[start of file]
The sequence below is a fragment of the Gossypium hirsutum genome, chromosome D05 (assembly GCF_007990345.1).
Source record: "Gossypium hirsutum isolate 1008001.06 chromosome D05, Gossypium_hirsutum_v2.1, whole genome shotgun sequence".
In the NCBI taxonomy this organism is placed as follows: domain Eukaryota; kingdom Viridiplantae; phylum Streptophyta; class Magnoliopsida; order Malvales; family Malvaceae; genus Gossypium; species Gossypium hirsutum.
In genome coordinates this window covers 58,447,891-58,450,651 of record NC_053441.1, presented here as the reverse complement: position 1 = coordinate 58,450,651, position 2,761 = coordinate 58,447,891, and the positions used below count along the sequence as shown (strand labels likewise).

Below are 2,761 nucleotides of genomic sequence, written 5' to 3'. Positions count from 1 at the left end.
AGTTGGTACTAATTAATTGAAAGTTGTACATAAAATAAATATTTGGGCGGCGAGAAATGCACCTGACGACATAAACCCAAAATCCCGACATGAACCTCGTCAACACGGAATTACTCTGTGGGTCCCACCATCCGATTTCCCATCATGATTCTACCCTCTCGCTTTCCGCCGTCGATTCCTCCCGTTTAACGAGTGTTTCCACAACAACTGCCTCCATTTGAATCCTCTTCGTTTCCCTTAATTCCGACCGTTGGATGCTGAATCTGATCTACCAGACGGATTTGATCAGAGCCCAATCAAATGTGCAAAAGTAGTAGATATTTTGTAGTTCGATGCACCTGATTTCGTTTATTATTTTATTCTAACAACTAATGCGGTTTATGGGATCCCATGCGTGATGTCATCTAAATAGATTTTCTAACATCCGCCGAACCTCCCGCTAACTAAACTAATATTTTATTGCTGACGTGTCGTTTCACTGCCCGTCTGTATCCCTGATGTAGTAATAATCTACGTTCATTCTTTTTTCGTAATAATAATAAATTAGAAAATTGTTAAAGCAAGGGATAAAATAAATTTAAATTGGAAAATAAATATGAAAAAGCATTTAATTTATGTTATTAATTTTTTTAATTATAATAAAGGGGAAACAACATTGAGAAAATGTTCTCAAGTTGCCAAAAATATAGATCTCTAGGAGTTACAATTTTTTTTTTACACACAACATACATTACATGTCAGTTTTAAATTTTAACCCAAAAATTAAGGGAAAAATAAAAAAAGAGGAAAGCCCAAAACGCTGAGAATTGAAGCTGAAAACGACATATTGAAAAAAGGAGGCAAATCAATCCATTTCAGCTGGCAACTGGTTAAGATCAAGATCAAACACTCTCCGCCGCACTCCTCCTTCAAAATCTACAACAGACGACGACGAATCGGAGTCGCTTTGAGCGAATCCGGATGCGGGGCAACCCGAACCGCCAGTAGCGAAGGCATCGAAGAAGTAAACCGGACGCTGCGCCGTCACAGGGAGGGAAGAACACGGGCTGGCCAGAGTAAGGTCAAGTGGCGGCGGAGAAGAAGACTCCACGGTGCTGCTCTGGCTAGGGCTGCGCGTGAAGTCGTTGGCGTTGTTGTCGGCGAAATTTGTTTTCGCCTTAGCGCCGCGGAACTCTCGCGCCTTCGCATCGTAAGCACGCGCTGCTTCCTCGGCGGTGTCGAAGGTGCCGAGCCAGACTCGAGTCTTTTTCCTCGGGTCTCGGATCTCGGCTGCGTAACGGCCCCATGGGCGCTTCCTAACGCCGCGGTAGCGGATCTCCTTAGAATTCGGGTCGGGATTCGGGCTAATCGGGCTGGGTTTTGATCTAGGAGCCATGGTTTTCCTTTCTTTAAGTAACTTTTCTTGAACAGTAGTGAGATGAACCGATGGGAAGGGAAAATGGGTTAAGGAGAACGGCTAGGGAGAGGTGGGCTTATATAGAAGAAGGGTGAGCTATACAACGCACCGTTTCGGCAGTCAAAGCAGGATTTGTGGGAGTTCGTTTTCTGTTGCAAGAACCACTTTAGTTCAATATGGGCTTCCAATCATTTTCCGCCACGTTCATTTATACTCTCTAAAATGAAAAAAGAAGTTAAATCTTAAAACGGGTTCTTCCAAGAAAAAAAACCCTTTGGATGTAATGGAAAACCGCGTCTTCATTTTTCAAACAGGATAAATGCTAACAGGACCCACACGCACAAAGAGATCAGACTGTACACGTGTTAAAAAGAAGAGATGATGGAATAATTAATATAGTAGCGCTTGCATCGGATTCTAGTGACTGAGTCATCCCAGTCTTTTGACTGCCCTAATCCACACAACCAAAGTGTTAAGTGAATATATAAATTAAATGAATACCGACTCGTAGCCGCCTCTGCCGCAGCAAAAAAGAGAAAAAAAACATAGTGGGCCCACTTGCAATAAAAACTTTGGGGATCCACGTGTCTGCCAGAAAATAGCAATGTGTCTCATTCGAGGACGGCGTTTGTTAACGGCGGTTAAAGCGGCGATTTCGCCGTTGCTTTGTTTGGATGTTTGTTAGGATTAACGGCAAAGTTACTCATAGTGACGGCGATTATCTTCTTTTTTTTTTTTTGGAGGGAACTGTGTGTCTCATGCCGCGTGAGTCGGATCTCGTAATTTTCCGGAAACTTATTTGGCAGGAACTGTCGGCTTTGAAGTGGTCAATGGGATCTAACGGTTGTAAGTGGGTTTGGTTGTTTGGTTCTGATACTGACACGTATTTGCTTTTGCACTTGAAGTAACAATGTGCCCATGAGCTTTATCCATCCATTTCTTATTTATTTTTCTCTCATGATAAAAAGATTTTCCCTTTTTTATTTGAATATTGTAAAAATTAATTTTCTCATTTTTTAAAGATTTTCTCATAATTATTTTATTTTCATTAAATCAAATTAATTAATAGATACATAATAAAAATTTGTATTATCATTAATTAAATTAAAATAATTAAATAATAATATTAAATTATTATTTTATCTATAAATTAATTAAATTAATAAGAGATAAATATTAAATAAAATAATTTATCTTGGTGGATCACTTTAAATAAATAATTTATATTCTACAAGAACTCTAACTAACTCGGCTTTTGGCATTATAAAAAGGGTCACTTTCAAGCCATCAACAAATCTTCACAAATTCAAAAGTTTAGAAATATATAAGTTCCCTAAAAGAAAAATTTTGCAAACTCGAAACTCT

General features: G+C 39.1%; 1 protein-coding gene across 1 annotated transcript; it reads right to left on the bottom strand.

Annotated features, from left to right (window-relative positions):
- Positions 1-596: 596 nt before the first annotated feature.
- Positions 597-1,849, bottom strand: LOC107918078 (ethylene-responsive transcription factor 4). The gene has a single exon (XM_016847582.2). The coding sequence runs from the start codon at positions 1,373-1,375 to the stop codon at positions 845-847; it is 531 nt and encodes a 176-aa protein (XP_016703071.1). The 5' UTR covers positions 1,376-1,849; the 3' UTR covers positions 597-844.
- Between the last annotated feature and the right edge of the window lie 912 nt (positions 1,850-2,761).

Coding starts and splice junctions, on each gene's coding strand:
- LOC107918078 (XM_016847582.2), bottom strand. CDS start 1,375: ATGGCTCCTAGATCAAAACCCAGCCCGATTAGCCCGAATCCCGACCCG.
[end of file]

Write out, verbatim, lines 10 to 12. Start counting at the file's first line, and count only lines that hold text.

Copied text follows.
- Positions 597-1,849, bottom strand: LOC107918078 (ethylene-responsive transcription factor 4). The gene has a single exon (XM_016847582.2). The coding sequence runs from the start codon at positions 1,373-1,375 to the stop codon at positions 845-847; it is 531 nt and encodes a 176-aa protein (XP_016703071.1). The 5' UTR covers positions 1,376-1,849; the 3' UTR covers positions 597-844.
- Between the last annotated feature and the right edge of the window lie 912 nt (positions 1,850-2,761).

Coding starts and splice junctions, on each gene's coding strand: